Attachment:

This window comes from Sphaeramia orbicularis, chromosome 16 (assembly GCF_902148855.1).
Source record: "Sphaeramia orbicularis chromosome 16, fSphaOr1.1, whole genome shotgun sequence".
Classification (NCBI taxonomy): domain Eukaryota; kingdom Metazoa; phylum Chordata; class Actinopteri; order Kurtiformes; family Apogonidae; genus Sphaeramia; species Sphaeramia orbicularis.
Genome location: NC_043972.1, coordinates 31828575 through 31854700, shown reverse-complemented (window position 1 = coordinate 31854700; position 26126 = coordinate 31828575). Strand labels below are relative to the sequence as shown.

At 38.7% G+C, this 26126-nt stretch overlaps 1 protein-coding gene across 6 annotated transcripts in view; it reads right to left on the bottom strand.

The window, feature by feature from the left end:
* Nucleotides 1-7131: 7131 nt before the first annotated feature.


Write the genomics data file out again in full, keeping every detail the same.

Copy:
This window comes from Sphaeramia orbicularis, chromosome 16 (assembly GCF_902148855.1).
Source record: "Sphaeramia orbicularis chromosome 16, fSphaOr1.1, whole genome shotgun sequence".
Classification (NCBI taxonomy): domain Eukaryota; kingdom Metazoa; phylum Chordata; class Actinopteri; order Kurtiformes; family Apogonidae; genus Sphaeramia; species Sphaeramia orbicularis.
Genome location: NC_043972.1, coordinates 31828575 through 31854700, shown reverse-complemented (window position 1 = coordinate 31854700; position 26126 = coordinate 31828575). Strand labels below are relative to the sequence as shown.

At 38.7% G+C, this 26126-nt stretch overlaps 1 protein-coding gene across 6 annotated transcripts in view; it reads right to left on the bottom strand.

The window, feature by feature from the left end:
* Nucleotides 1-7131: 7131 nt before the first annotated feature.